Monday, December 13, 2010

iPhone/iPad & GPS

During the last Paris Boat Show in Paris, we got many questions relative to the iPhone and iPad GPS : main is does iPad have a real GPS ?

Indeed, it seems that Apple's first vague announcement wording and
technical spec on its site have left people guessing about whether the iPad has a true GPS chip, and if so, on what models.

To sum up :

  • Location data - The iPad only wifi gets location data ONLY from wifi routers (and external BT receivers if used). iPad with 3G will get location from GPS satellites, cell towers (assisted = A in A-GPS) and wifi.
  1. The wifi only iPad does not have any GPS hardware in it. This is the reason GPS does not work on the wifi only iPad. Hence the technical reason.
  2. The 3G iPad has GPS hardware built in. You do not need 3G service or contract to use the iPad GPS. GPS uses satellites to detect and track location, not 3G services. The A-GPS works to provide a faster initial location than using GPS alone. But the GPS works fine without A-GPS.
  • Map data - In order to use the location data in a GeoGarage mobile app map, the map data must be first loaded in the cache memory to be used later with no internet/data connection. This is good for wifi only iPads with an external BT receiver and iPads with 3G (which have GPS) but no data connection. So to use a cache of the map data already downloaded for the area you are trying out, this requires that you pan around marine navigation zone on all the different zoom levels before turning off Wi-Fi.
So only the iPad 3G model has a GPS chip : (see iFixIt)
it is an AGPS chip - a true GPS chip that is assisted by cellular and WiFi signals, a Broadcom
BCM4750 Assisted-GPS (A-GPS) chipset which is Broadcom’s first single-chip global positioning system (GPS) solution.
But that doesn't mean it's a low-quality GPS chip that needs help.

A-GPS actually provides superior speed and location (think indoors) capability.
The BCM4750 is tailored for mobile devices which have cellular connectivity for A-GPS to provide faster Time-To-First-Fix (
TTFF) than when operating in standalone mode.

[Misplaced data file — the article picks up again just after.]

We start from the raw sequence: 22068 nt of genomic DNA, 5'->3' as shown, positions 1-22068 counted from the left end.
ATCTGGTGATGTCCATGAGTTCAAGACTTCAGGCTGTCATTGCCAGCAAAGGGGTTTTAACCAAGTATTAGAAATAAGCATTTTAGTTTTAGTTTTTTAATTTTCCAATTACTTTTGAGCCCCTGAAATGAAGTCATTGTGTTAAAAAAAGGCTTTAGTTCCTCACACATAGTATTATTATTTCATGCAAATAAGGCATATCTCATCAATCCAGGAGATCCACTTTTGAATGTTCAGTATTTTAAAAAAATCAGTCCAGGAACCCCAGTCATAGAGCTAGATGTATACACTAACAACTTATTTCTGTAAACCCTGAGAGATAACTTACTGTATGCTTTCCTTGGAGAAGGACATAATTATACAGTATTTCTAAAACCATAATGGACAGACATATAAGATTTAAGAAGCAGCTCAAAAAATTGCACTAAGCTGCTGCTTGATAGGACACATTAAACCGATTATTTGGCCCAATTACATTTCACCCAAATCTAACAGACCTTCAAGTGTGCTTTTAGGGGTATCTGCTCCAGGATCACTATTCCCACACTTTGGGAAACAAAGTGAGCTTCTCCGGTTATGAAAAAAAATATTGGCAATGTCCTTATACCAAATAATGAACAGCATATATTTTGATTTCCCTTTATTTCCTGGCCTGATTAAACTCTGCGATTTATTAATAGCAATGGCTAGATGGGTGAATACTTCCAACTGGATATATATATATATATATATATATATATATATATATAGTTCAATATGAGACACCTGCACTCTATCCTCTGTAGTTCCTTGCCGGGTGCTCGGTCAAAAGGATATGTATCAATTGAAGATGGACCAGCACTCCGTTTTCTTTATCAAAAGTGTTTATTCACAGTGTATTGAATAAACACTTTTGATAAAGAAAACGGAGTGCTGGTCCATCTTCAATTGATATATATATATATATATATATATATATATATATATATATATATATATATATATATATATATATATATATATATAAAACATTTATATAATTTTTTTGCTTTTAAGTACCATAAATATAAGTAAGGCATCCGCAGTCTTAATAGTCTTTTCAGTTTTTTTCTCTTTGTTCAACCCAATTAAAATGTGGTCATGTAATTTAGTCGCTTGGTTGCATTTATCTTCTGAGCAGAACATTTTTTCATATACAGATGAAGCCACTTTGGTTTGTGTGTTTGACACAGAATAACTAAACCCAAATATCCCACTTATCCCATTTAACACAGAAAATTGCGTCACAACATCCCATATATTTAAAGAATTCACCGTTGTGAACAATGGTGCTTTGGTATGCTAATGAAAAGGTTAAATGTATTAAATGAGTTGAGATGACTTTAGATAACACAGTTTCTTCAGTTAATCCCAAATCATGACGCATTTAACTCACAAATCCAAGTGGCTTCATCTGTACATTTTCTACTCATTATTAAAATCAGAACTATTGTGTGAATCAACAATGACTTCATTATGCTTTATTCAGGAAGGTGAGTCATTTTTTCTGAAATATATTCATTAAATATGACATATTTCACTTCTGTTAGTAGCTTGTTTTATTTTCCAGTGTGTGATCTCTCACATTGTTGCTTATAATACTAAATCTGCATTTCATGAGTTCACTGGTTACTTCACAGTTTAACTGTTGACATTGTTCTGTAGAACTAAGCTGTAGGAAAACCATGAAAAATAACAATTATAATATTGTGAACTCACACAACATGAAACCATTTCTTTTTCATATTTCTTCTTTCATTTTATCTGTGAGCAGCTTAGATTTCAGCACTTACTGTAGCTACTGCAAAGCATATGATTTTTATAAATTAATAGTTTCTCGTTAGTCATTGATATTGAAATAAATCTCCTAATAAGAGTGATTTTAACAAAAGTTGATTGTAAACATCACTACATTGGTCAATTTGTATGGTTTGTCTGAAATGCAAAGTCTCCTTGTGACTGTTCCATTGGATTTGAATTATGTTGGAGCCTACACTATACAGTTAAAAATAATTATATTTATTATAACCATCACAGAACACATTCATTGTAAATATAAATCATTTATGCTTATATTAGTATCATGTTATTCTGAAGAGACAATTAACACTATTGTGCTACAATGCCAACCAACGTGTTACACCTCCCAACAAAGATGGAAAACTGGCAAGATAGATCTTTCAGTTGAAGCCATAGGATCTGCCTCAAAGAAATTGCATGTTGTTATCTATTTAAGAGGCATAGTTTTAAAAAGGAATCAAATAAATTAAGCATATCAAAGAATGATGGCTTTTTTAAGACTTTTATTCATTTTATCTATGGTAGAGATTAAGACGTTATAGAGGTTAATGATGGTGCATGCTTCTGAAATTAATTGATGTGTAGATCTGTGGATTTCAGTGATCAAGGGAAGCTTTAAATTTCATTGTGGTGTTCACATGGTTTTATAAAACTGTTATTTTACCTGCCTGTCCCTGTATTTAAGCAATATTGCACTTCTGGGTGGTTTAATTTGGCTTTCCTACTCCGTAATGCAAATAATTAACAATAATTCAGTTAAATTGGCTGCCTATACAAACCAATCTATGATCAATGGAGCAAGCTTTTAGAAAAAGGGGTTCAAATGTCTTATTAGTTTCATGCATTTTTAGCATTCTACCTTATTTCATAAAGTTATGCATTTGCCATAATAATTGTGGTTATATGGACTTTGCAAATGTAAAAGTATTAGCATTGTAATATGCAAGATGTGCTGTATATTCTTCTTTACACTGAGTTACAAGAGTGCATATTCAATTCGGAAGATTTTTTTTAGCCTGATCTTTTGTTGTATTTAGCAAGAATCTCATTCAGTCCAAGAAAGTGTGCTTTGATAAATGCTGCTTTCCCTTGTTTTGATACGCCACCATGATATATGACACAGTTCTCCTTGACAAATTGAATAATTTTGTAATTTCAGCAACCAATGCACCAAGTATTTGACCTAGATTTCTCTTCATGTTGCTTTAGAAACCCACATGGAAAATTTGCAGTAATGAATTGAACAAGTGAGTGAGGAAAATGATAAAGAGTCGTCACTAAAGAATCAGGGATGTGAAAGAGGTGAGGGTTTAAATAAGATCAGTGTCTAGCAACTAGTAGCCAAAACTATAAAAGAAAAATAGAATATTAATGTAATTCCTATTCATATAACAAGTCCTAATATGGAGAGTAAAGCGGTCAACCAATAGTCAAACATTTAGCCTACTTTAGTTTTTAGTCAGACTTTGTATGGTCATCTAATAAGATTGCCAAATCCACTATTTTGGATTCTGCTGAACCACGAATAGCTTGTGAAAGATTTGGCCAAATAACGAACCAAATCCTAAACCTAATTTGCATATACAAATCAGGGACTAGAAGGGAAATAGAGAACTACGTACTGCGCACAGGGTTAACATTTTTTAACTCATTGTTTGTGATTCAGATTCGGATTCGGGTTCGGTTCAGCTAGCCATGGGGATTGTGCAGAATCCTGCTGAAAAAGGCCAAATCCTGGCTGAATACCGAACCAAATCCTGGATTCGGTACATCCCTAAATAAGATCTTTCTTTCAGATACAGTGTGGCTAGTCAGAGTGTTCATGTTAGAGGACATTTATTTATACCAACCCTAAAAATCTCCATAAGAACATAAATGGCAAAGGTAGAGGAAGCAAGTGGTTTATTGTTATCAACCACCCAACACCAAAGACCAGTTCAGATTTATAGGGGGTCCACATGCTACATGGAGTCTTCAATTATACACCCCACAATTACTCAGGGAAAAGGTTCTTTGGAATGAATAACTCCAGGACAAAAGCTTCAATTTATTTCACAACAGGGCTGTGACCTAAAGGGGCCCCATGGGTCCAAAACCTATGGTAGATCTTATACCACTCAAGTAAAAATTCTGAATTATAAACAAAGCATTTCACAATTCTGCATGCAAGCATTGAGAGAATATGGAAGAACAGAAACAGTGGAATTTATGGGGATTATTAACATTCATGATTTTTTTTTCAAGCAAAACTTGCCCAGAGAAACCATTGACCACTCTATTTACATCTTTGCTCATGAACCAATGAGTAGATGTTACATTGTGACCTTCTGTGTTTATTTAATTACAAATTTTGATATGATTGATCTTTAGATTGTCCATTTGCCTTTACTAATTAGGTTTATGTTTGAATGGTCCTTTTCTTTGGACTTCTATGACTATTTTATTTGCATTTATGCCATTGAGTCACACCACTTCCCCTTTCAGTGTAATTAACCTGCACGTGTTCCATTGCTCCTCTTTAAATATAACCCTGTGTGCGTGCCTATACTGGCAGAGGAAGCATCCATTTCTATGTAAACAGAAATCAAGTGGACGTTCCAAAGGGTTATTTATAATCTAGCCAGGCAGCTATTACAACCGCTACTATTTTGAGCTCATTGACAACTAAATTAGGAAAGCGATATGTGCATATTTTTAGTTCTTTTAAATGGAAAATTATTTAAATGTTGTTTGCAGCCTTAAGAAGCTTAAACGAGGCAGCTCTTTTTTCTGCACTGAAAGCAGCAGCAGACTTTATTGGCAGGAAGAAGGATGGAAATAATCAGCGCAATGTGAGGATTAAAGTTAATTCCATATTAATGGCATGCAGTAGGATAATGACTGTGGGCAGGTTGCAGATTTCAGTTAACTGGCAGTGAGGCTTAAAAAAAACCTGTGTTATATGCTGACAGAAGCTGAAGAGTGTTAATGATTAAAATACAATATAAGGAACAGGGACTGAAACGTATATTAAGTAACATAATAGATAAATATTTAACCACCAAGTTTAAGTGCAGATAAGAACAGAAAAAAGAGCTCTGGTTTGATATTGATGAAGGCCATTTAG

So A-GPS just adds faster time to fix from cold and warm startup.
Instead of waiting for the ephemeris/almanac data to come down over the GPS channel (there's some scheduling that dictates this), you just pull it over the Internet and supplant it.
If available, the cellular network also keeps pretty precise time (another thing which gets synced and takes a while on standalone GPSes), which speeds things up.
Lastly, because you know just about where you are (using Cell-IDs and WiFi triliteration through
Skyhook -see coverage-/Google/Apple's list of MACs and GPS coordinates), you've already got a starting point for the optimization routine that is GPS.
All those things added up and you get a fix in under 10 seconds instead of minutes.

The AGPS chipset has massive parallel hardware correlators provide faster signal searches, accurate real-time navigation, improved tracking sensitivity and very low average power consumption.

Wi-Fi, Bluetooth, and GPS are all provided by Broadcom
and located beneath EMI shields on the front side of the board :
iPad 3G and iPhone 4 use the Broadcom BCM4750 receiver GPS

About Broadcom BCM4750IUB8 single-chip GPS receiver (sources iFixIt : 1 / 2 )"High-sensitivity, -157dBm assisted acquisition sensitivity (with coarse time assistance) and -162dBm tracking sensitivity, enabling indoor and deep urban operation"
It’s the low power consumption and the excellent tracking sensitivity of -162 dBm which no doubt convinced Apple to adopt the BCM4750 over the
Infineon Hammerhead II used in the iPhone 3G and 3GS.
The chip consumes less than 15 mW while navigating with one second map updates which is ahead of other published competitive power consumption figures.

There is a preponderance of anecdotal evidence of this chips improved performance over the Hammerhead II. The published sensivity of the Hammerhead II is -160 dBm which doesn’t seem a lot but remember it is a logarithmic scale.